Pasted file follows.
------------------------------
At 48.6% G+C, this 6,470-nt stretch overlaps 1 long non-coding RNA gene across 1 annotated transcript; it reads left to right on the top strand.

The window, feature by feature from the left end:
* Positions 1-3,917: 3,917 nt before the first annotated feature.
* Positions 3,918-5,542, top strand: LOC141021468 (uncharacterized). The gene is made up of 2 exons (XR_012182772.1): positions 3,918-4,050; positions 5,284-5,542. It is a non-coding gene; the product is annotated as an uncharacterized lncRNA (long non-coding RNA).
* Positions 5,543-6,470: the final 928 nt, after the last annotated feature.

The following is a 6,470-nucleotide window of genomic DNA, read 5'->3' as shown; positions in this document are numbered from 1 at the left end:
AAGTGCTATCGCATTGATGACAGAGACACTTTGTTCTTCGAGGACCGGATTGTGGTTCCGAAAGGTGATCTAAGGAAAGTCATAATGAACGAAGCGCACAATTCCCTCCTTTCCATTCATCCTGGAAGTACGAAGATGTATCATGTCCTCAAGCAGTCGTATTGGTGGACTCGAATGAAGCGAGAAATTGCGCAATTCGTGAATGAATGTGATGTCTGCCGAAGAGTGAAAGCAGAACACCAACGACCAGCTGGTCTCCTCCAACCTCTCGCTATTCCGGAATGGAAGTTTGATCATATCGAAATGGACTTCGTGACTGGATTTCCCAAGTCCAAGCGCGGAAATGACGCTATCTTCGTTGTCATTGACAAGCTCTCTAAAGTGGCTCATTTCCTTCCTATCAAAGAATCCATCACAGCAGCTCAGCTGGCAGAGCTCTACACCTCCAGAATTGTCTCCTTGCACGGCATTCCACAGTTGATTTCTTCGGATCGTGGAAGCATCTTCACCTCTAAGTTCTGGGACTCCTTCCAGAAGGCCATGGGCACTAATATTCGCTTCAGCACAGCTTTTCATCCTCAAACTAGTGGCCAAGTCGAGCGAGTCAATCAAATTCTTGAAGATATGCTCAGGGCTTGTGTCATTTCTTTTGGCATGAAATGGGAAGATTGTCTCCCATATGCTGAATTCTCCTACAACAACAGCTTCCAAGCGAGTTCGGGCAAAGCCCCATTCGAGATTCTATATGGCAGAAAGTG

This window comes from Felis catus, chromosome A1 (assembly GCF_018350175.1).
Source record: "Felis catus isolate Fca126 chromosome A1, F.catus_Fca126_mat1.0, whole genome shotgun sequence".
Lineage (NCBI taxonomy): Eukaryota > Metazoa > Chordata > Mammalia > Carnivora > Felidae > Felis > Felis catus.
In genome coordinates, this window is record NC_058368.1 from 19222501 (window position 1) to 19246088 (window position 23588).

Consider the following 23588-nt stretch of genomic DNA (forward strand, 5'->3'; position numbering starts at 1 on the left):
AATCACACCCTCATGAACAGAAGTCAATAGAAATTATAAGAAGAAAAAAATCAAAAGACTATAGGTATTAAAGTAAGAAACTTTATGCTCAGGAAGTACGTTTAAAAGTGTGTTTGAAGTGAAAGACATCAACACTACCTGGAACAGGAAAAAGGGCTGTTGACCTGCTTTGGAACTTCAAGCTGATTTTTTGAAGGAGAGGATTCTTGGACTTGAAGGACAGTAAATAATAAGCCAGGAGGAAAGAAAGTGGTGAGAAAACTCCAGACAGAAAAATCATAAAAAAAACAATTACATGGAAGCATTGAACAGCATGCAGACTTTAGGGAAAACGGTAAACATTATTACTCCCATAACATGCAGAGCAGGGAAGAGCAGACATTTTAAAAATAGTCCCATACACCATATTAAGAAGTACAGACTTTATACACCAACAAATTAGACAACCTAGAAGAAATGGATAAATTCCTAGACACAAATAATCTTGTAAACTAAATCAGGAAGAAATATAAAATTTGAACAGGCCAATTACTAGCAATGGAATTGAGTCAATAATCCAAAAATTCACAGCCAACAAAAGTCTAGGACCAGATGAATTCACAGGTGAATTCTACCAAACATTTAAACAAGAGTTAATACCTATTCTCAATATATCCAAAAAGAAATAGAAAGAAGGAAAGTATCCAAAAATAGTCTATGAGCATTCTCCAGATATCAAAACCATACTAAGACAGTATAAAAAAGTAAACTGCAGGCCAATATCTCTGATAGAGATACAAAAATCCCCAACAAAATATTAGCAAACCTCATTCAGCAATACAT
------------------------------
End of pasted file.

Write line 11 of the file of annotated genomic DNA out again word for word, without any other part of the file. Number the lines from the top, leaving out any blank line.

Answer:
In genome coordinates, this window is record NC_058368.1 from 19222501 (window position 1) to 19246088 (window position 23588).